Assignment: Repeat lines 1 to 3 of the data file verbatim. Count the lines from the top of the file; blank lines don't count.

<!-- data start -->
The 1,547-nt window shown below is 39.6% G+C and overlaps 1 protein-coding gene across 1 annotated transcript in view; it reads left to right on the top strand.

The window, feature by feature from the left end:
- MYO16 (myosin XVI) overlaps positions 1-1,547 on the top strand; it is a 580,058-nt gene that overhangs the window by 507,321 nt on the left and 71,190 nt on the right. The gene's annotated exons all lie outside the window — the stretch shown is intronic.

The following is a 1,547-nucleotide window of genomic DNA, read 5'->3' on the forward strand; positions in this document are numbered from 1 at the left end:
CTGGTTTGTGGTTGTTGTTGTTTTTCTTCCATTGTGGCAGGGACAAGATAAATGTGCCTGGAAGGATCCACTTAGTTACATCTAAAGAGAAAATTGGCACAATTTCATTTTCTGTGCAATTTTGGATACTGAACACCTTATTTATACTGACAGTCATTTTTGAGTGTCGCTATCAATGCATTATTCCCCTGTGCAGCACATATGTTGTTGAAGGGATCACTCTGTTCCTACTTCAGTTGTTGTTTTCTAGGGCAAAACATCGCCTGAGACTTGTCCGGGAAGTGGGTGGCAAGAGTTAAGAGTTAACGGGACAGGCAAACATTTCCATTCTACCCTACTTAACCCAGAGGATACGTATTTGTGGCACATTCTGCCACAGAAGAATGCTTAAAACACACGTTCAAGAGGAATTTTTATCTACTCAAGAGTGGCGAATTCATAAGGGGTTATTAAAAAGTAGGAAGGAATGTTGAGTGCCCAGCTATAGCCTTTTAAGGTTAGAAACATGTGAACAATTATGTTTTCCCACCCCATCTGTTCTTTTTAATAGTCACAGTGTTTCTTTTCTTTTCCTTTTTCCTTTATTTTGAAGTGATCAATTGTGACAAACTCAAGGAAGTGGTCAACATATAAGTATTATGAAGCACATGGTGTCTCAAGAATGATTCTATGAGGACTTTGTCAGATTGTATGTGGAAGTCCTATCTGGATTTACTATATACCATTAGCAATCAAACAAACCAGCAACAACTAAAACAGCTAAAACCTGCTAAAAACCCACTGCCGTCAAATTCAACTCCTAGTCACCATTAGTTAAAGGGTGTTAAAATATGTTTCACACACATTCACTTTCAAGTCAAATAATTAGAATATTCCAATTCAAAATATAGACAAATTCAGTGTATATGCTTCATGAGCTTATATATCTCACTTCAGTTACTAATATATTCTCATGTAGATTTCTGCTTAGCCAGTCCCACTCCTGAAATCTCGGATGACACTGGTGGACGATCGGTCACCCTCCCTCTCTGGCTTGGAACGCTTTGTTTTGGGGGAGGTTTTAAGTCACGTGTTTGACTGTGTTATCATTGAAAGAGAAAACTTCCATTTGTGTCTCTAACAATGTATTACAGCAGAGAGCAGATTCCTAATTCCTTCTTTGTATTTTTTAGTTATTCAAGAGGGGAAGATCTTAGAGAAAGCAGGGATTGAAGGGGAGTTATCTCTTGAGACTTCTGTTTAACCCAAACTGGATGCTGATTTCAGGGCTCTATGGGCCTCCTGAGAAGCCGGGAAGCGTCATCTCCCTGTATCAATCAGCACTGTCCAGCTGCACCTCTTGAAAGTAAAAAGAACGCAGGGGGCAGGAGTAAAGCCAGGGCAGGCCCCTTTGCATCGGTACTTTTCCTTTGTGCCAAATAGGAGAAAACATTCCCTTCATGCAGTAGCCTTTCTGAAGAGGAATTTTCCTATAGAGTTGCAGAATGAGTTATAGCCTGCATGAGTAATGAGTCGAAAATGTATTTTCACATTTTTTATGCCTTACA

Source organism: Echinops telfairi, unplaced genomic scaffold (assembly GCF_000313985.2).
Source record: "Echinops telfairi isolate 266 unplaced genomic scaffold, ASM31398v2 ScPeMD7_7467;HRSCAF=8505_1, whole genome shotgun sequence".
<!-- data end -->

The 1,547-nt window shown below is 39.6% G+C and overlaps 1 protein-coding gene across 1 annotated transcript in view; it reads left to right on the top strand.

The window, feature by feature from the left end:
- MYO16 (myosin XVI) overlaps positions 1-1,547 on the top strand; it is a 580,058-nt gene that overhangs the window by 507,321 nt on the left and 71,190 nt on the right. The gene's annotated exons all lie outside the window — the stretch shown is intronic.